NASHVILLE — On June 27, as Covid-19 cases were rising to a crisis level in Tennessee, the country music artist Chase Rice held a concert outside the Historic Brushy Mountain State Penitentiary in Petros, Tenn. Packed tightly together and wearing no masks — at least none that were visible in the video Mr. Rice posted on Instagram — fans seemed unconcerned that a deadly pandemic was unfolding around them. And probably among them, too.
The video has since expired, but the backlash against Mr. Rice — and also Chris Jansen, who played to a similar crowd in Filer, Idaho — was fierce. Coming on the heels of an image that circulated on social media of a packed bar at Kid Rock’s Big Ass Honkytonk and Rock ‘n’ Roll Steakhouse in Nashville’s tourist district, it seemed emblematic, a giant middle finger to the pandemic itself.
I’m as outraged as anyone at the sight of people making choices that will inevitably cost lives and prolong the pandemic, but I can understand, at least a little bit, why Mr. Rice held that concert and why his fans showed up.
Bands once supported themselves primarily through record sales. But then music went digital, and Napster, the early file-sharing platform, changed the industry almost overnight. I haven’t thought of Napster in years, but the shuttering of clubs and concert halls during this pandemic has reminded me of something the musician Rich Brotherton, my husband’s lifelong friend, heard Loudon Wainwright say at a concert some 20 years ago: “You’re file-sharing the food right out of my mouth.”
Today’s streaming services, which pay out a fraction of a cent per play, are marginally fairer than outright piracy, but their chief value to a performer is the opportunity to reach new listeners: If someone falls in love with a song, that new fan is apt to buy a concert ticket when the artist performs nearby.
Musicians can’t pay their bills if they can’t perform, but it’s not like Chase Rice had no options for waiting out the pandemic safely. Other musicians have found new ways to reach their old audiences. “Live From the Drive-In,” with performances by country, rock and rap artists, and the “Drive-In Theater Tour,” featuring Christian artists, offer concerts with social distancing baked in: Fans bring their own refreshments and stay with their cars, tailgate-style, for the whole show. At the country artist Keith Urban’s pop-up drive-in performance for frontline medical workers in May, the audience “clapped” with their headlights.
Far more common are online performances streamed live and archived for those who missed the show. Last month Sturgill Simpson live streamed a benefit concert from the stage of Nashville’s Ryman Auditorium to an empty hall. Every week she’s in town, Marshall Chapman streams a “Saturdays at Springwater” show from the oldest continuously operated bar in Tennessee. Mary Gauthier streams both a concert series, “Sundays With Mary,” and master classes in songwriting. Mr. Brotherton’s Irish band, Úlla, can no longer keep its weekly date at an Austin club, so the musicians have moved their Sunday evening shows online, each performing from their own homes.
But for all its better-than-nothing virtues, a digital concert doesn’t have even remotely the power of a live performance. And the experience of seeing an artist in the flesh — or on a jumbotron — is only part of the draw.
The real beauty of an in-person concert is the relationship between the audience and the performer, and among members of the audience. It’s the feeling of being a part of something huge and beautiful and fleeting. A live musical performance, whether it’s in a stadium or in a storied concert hall or in the shabbiest dive bar on the loneliest back street, is a shared experience of transcendence. As Rosanne Cash wrote in a recent essay for The Atlantic, a live performance is an irreplaceable act of reciprocity: “They needed something from me, and giving it to them gave something back to me. I loved them. They knew it.”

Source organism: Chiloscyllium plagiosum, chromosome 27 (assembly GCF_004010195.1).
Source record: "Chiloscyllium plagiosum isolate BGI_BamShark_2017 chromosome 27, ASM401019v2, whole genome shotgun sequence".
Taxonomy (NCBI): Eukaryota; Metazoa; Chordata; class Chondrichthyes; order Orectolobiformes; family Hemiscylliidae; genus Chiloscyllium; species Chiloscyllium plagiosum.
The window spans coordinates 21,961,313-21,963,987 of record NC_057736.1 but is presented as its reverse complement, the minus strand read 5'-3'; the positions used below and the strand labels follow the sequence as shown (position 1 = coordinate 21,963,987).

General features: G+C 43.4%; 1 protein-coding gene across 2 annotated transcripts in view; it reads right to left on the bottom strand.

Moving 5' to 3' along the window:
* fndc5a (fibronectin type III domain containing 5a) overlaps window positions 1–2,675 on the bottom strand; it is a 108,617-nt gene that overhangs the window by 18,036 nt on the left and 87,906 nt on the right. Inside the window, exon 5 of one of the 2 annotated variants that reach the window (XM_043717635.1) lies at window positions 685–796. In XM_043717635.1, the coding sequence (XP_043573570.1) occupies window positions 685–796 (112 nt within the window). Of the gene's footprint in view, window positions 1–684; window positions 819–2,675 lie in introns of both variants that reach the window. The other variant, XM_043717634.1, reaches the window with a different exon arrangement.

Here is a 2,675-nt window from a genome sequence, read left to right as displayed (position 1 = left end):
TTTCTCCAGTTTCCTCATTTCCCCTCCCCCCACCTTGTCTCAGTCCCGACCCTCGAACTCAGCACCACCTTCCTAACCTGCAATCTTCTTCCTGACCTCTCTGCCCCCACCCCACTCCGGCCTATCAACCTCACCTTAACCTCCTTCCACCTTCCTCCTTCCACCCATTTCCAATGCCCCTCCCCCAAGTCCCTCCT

These may seem like frivolous things in the context of a global health emergency, but they are not at all frivolous in the context of fear and isolation. It’s an awful lot to ask of performers to give up performing, and it is an awful lot to ask of fans to skip their shows.
Expecting people to do the right thing when the right thing flies in the face of human nature is never a good bet. Until it’s safe to sing along in public again, the only answer is for leaders to show some backbone and lock down the concert halls and the bars. Last week Nashville’s mayor John Cooper did just that.
If we ever hope to experience the transcendence of live performance again, we’re going to have to support the artists we love until the pandemic passes. We’re going to have to put some money in the tip jar at virtual concerts. Buy the T-shirts and the ball caps with the band logos on them. Above all, we’re going to have to start buying records again.
“The LPs and CDs that musicians would have on their merchandise tables at shows across the country are there to be had on their website stores right now,” the Nashville music journalist Craig Havighurst told me in a recent email. Buying the merch “is the most potent way fans can help artists survive this crisis.”
If people can get in the habit of buying records again, it would go a long way toward helping musicians and songwriters survive the pandemic and beyond. “This is the best possible time to rethink our consumption habits as fans for the short and long term,” Mr. Havighurst pointed out. “We should strive for an ethos where we stream to discover and purchase what we love.”
Margaret Renkl is a contributing opinion writer who covers flora, fauna, politics and culture in the American South. She is the author of the book “Late Migrations: A Natural History of Love and Loss.”